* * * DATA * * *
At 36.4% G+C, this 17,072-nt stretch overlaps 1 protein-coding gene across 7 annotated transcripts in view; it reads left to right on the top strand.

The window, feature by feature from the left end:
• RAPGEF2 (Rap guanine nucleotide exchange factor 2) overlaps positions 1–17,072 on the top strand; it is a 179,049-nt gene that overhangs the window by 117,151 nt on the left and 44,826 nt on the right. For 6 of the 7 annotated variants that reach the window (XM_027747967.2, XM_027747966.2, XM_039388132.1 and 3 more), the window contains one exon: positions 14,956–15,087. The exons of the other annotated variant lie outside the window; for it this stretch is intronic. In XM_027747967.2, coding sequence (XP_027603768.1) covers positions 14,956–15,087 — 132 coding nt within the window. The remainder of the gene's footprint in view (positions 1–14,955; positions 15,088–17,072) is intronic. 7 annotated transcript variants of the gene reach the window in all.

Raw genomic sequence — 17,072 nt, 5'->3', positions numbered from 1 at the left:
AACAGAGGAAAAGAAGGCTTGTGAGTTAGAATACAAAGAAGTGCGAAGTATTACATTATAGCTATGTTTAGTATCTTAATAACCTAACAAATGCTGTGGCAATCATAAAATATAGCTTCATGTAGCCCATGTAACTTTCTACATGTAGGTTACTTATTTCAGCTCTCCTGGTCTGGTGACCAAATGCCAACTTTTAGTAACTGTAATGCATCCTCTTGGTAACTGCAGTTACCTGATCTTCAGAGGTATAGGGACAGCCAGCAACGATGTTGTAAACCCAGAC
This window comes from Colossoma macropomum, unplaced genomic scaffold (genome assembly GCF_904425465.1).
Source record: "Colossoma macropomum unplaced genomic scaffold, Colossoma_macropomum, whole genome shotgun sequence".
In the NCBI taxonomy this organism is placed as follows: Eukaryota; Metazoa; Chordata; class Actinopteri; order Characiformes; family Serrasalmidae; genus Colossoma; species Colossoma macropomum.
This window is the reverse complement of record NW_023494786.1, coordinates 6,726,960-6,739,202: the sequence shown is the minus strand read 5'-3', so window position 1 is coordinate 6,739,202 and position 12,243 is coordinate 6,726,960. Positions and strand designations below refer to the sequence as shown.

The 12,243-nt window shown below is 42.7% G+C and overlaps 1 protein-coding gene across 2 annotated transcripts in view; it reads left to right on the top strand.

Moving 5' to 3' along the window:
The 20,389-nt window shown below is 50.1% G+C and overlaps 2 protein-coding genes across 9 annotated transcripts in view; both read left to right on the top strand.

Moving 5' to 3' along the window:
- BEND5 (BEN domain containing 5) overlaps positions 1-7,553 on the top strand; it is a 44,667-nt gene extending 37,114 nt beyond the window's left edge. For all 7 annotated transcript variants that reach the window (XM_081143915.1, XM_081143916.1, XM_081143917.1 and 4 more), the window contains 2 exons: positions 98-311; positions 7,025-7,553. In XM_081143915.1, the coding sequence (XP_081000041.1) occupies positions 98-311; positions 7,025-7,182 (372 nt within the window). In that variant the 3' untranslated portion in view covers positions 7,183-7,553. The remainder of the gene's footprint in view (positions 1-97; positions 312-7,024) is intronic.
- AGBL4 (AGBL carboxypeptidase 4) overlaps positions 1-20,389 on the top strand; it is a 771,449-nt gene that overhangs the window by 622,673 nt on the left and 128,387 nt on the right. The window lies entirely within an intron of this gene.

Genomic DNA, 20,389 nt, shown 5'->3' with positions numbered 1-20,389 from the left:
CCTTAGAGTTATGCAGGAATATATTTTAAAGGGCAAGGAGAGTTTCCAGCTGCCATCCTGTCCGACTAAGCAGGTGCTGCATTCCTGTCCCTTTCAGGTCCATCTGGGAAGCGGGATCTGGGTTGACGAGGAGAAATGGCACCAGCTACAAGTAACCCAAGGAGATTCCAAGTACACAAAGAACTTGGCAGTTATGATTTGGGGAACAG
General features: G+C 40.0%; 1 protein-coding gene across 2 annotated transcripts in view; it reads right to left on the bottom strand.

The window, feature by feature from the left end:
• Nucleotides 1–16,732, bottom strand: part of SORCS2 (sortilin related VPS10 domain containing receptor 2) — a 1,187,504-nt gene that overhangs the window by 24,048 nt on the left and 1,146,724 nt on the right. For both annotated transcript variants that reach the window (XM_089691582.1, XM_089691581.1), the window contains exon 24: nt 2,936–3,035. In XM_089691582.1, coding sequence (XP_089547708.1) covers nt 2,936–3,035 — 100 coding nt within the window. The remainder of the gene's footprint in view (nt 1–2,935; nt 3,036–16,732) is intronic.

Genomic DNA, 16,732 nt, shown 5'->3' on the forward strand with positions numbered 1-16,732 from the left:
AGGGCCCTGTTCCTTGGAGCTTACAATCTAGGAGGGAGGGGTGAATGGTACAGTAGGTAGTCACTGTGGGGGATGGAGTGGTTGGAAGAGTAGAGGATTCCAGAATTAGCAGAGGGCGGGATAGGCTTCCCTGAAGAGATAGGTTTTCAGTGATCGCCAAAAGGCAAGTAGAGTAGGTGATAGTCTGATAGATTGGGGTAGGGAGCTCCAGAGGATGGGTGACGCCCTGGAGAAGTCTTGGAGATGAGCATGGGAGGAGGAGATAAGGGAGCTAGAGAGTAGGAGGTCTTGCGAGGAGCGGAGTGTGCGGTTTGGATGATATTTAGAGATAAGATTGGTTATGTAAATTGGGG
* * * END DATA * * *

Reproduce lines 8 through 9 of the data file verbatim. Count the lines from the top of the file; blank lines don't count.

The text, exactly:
In the NCBI taxonomy this organism is placed as follows: Eukaryota; Metazoa; Chordata; class Actinopteri; order Characiformes; family Serrasalmidae; genus Colossoma; species Colossoma macropomum.
This window is the reverse complement of record NW_023494786.1, coordinates 6,726,960-6,739,202: the sequence shown is the minus strand read 5'-3', so window position 1 is coordinate 6,739,202 and position 12,243 is coordinate 6,726,960. Positions and strand designations below refer to the sequence as shown.